WASHINGTON (AFP) - The CIA wants you to know that Ms Gina Haspel helped Mother Teresa when the famous missionary sought US help to find food for starving people in the 1980s.
What they would prefer you didn't is that in 2002, Ms Haspel was in Thailand overseeing the brutal interrogation of a top Al-Qaeda suspect, which involved waterboarding and other techniques branded torture.
Between those two facts, not much is known about the life of Ms Haspel, 61, who spent nearly all of a 33-year Central Intelligence Agency (CIA) career deep in the shadows.
She now faces intense public scrutiny as President Donald Trump's nominee to lead the spy agency.
If confirmed, she will be the CIA's first-ever female director, responsible for keeping Mr Trump briefed on the world's danger spots and for murky espionage and paramilitary operations around the world.
After a lifetime spent in the clandestine service, almost nothing was known about Ms Haspel, even what she looked like, until a sketchy official biography and a few photographs were released last month.
The photographs, showing a slender-built, middle-aged woman distinguished by a mane of thick auburn hair and simple glasses, are far from the action-movie stereotype of the covert agent.
The CIA said she is the daughter of a former member of the US Air Force, and was raised on military bases.
The oldest of five children, she graduated from high school in England and then from the University of Louisville, where she studied journalism and languages - Spanish and French.
She joined the CIA in 1985.
"I wanted to be part of something bigger than just me," she said, according to her official biography.
"I wanted an overseas adventure where I could put my love of foreign languages to use. CIA delivered."
Her first position was in Africa as a case officer, an assignment she says "was right out of a spy novel. It really didn't get any better than that."
Learning Russian and Turkish, in the 1990s she worked in Russia and Eastern Europe, and was CIA station chief in a country reported as Azerbaijan.
She earned an agency award for leading an operation to capture two wanted terrorists. No details were given, but the timing points to the case of the 1998 bombings of US embassies in Tanzania and Kenya.
From there, she moved into the agency's Counter-terrorism Centre. Her first day on the job was Sept 11, 2001, when Al-Qaeda operatives hijacked and crashed four US airliners, leaving almost 3,000 dead.
It was that period, from 2001 to 2005, that has cast a shadow both on the CIA and Ms Haspel's resume.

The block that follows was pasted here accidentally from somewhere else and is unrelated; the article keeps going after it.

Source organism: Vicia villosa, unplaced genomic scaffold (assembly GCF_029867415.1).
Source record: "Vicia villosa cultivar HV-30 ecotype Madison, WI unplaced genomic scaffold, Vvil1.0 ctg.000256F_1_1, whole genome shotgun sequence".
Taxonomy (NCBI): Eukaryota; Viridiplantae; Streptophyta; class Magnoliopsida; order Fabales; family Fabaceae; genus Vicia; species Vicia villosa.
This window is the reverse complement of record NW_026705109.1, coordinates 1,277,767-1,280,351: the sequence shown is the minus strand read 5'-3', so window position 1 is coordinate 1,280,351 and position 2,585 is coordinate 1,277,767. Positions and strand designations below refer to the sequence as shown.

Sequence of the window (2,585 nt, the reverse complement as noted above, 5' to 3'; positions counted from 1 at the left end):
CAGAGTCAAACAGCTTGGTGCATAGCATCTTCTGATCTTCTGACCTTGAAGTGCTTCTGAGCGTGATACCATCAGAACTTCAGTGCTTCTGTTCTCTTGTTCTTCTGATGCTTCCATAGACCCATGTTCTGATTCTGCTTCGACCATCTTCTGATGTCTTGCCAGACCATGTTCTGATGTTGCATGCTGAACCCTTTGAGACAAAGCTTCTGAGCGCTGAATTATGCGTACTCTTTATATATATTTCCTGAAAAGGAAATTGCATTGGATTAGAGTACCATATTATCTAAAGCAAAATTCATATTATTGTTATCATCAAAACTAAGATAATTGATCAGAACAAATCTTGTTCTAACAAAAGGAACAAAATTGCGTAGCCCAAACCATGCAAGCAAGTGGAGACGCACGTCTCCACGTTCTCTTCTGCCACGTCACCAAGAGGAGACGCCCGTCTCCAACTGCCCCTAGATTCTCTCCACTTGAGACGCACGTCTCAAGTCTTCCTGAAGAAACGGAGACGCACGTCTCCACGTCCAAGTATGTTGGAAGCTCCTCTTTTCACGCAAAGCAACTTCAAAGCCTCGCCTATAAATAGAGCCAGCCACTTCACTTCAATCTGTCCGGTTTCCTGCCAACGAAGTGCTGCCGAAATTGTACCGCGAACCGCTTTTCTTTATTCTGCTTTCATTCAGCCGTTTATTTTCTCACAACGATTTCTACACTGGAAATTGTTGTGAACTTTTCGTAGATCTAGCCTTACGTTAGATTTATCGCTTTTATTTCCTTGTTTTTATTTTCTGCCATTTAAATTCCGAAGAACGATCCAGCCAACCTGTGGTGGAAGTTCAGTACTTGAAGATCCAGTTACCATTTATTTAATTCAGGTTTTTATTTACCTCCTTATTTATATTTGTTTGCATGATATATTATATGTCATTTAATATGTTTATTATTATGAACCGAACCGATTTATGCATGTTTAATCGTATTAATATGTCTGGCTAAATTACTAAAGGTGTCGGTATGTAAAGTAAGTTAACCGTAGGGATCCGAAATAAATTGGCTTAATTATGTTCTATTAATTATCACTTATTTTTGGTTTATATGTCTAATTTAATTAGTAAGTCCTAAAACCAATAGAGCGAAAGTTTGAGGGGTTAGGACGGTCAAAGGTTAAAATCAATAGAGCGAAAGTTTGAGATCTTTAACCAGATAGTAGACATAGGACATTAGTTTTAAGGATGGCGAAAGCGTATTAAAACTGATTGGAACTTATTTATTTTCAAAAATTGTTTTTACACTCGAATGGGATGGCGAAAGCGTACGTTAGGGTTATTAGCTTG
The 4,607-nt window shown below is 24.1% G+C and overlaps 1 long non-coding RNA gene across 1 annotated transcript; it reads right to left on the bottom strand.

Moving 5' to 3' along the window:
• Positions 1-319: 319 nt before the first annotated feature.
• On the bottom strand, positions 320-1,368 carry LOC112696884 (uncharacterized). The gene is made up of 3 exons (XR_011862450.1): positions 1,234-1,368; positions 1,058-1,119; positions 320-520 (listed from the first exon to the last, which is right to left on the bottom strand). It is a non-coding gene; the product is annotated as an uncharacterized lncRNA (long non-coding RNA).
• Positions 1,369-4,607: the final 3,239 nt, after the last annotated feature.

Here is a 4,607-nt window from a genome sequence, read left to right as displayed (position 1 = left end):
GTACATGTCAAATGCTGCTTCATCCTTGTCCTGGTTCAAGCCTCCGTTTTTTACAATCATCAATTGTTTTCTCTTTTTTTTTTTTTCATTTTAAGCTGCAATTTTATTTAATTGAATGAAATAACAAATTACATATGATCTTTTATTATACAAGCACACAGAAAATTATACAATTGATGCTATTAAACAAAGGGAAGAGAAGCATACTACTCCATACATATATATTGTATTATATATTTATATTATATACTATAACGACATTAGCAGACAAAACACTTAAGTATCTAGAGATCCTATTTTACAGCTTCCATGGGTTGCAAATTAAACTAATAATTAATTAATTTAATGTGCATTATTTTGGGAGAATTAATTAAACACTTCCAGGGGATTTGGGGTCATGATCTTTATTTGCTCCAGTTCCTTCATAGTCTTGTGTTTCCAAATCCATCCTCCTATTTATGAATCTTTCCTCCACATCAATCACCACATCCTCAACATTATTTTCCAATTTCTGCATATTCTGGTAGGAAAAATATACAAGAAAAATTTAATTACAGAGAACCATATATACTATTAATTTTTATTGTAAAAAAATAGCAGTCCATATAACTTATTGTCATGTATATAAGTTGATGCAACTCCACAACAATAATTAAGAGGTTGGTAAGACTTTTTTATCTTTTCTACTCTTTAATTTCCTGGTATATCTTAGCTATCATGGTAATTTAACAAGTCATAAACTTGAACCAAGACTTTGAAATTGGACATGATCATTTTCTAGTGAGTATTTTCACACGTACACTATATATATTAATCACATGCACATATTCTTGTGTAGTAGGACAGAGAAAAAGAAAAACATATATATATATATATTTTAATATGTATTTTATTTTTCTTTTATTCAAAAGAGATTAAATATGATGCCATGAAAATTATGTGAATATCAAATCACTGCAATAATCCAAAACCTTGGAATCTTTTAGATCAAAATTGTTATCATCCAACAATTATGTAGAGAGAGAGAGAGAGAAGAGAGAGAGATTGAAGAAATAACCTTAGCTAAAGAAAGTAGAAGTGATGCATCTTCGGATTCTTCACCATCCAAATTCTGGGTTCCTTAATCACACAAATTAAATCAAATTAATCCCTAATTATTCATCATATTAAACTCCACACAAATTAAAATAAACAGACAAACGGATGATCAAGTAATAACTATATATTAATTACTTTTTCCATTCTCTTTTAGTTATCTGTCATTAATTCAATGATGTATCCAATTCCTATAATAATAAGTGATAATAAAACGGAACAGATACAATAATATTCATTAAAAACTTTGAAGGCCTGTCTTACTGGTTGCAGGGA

The agency seized suspected terrorists around the world, held them at "black sites" in foreign countries, and put them through rough interrogations, often using torture methods.
Former CIA officials say Ms Haspel oversaw the secret prison in Bangkok, where Al-Qaeda suspects Abu Zubayadah and Abd al-Rahim al-Nashiri were water-boarded.
Ms Haspel "personally supervised the torture of a CIA detainee in 2002, leading to at least three waterboard sessions", according to the National Security Archive at George Washington University.
She is praised by some for following orders; others criticise her for not refusing to do so. Her own views of torture remain unclear.
"To promote someone so heavily involved in the torture programme to the top position at the CIA, the agency responsible for one of the darkest chapters in our history, is a move that I'm very wary of," said Senator Diane Feinstein, a Democrat.
After that dark period, Ms Haspel ran CIA Europe operations from London in 2008, and became deputy director of global clandestine operations in 2012.
But when she was tipped to be director of the clandestine service in 2013, lawmakers objected based on her ties to the torture programme, according to The New York Times.
Instead, she did another stint in Europe, and then was named last year by then CIA chief Mike Pompeo to serve as the agency's deputy director.
Though described as "soft spoke" and "gentle", her career leaves few doubts as to a streak of toughness.
But the CIA has chosen to focus on lighter traits, like the fact that she is a fan of the University of Kentucky basketball team and of the late country singer Johnny Cash.
"Her office has a number of mementos from her time overseas - along with a five-foot-tall poster of Johnny Cash as a symbol of American individualism," the agency divulged.